TV Review – The Good Place

The Good Place (American TV series, 2016) is great watching. The Bothersome Man (Norwegian movie, 2006), on the same topic, is also great watching. Read below for comparisons.

Spoilers!

The Good Place stars Kristen Bell as Eleanor Shellstrop, a woman who wakes up in the afterlife and is sent by Michael (played by Ted Danson) to “The Good Place”, a utopian neighborhood he designed to reward a select group of people for the extraordinarily good lives they led on earth. Eleanor realizes she was sent there by mistake, and must earn her place in “The Good Place”. Does she reveal her secret? Does she become a better person? Will she create a Category 55 Doomsday Crisis? Hilarity ensues.

Ted Danson is goofy and brilliant, and his quirky outbursts and slapstick as the fretful Architect are perfectly timed. Kristen Bell is good, but not great. Her “bad past” selves are a little predictable and overacted. Manny Jacinto’s Jianyu Li was a little mean-spirited. D’Arcy Carden steals the show as Janet, an artificial helper being that chirpily appears the second someone utters her name. Her combination of robot-like affect and know-it-all-ism make the perfect deadpan to everyone else’s antics. William Jackson Harper is also fantastic as Chidi, the uptight, indecisive ethics professor trying to help Eleanor become a better person. I particularly enjoyed the train sequences to “The Bad Place” and “The Medium Place”. The unsavory characters from “The Bad Place” are also hilarious.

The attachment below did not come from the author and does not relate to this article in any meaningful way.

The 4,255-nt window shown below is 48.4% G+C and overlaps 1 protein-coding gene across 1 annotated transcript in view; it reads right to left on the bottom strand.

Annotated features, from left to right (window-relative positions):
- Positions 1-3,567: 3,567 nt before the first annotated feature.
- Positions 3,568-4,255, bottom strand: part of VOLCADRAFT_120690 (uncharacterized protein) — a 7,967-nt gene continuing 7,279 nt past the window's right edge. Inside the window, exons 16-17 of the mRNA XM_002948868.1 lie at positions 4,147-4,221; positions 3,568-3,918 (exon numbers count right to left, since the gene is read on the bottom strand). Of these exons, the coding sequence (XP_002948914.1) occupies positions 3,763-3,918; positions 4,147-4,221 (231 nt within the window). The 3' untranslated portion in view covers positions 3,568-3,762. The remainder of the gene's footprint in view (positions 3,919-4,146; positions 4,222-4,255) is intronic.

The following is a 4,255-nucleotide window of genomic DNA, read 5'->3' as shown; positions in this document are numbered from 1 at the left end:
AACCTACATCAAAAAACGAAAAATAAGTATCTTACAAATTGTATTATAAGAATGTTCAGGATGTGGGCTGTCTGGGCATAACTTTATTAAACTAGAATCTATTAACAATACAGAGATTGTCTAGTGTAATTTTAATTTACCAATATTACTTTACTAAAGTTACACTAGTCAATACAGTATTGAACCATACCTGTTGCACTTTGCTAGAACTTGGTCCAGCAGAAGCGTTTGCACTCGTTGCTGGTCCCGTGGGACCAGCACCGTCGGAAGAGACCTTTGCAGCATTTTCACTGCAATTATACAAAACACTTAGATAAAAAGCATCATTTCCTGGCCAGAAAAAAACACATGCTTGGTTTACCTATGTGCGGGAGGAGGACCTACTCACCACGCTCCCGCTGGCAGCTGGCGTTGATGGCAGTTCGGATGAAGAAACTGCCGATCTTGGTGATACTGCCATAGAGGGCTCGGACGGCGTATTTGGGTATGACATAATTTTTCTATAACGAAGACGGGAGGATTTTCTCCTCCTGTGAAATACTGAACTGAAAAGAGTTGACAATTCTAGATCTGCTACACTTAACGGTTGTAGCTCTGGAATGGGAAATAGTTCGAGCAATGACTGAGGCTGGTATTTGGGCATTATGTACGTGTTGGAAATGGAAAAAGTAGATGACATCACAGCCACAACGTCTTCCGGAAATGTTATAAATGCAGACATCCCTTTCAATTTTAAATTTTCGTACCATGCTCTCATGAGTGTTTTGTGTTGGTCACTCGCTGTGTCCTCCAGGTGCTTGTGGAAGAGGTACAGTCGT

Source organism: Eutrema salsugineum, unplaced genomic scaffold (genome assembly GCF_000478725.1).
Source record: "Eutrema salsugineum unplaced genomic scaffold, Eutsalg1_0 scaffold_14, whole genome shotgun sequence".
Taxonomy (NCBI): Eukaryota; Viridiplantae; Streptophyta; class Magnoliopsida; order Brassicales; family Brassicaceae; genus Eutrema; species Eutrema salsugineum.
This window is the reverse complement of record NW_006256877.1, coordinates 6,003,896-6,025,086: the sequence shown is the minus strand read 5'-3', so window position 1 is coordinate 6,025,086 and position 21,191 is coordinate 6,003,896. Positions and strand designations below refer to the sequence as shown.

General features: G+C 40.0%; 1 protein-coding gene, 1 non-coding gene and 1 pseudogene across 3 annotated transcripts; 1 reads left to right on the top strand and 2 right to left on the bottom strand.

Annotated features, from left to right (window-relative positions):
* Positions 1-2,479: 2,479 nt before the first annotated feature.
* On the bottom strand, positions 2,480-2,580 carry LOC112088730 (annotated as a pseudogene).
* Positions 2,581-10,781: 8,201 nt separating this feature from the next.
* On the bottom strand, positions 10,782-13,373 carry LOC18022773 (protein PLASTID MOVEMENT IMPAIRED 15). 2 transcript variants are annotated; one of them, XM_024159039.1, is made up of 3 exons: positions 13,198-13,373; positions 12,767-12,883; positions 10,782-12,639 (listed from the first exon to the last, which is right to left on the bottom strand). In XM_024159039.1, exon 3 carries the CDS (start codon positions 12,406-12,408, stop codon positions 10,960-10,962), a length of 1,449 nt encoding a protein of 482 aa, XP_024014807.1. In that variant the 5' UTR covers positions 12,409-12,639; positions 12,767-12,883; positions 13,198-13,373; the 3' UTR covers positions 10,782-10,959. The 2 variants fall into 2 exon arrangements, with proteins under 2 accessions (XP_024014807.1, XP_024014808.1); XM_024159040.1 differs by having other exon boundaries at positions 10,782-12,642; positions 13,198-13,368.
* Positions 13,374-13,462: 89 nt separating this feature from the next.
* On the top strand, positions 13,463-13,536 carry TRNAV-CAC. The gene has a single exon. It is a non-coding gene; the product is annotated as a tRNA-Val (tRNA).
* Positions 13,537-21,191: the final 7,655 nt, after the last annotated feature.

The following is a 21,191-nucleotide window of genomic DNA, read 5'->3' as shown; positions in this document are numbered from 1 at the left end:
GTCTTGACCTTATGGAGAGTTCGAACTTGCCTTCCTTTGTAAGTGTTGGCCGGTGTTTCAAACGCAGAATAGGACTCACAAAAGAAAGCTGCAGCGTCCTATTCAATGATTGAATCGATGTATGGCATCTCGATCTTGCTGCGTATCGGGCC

The first season goes astray a bit in episodes 9 and 10. All the business about soulmates feels antithetical to the core of the story. It recovers brilliantly in episode 12, with the introduction of “The Medium Place,” and the mediocre coke fiend who lives there. In the final episode we are treated to a straight-up reference to Sarte’s Huis Clos (No Exit). L’enfer c’est les autres; hell is the others. It’s revealed that the characters have been in “The Bad Place” the entire time; the whole thing was an elaborate ruse designed to have them torture each other endlessly by just being themselves.

Best scene in the series: the demon from “The Bad Place” clipping his toenails in “The Good Plates” restaurant.

The Bothersome Man (Norwegian: Den brysomme mannen) is about a man in the afterlife who is stuck in “The Medium Place” (not named as such), craves “The Good Place” (where the aroma of breakfast pastries and sound of children on the other side of the wall torment him), and ends up on a doomed bus ride to “The Bad Place” (ominously implied as the bus drives off into the barren snow). It features a bus, not a train, the places are not named, and the movie is sombre, but the theme resemblance is otherwise uncanny. Interestingly, Wikipedia treats the setting as present-day, not afterlife: The story is about a man suddenly finding himself in an outwardly perfect, yet essentially soulless dystopia, and his attempt to escape. … The two dig frantically, in secret, through the wall and discover it leads into a house, presumably back in the real world. 

I disagree, Wikipedia.

The Good Place: See it for the madcap hilarity and quirky depiction of the afterlife.

The Bothersome Man: See it for the sombre and nuanced depiction of the afterlife.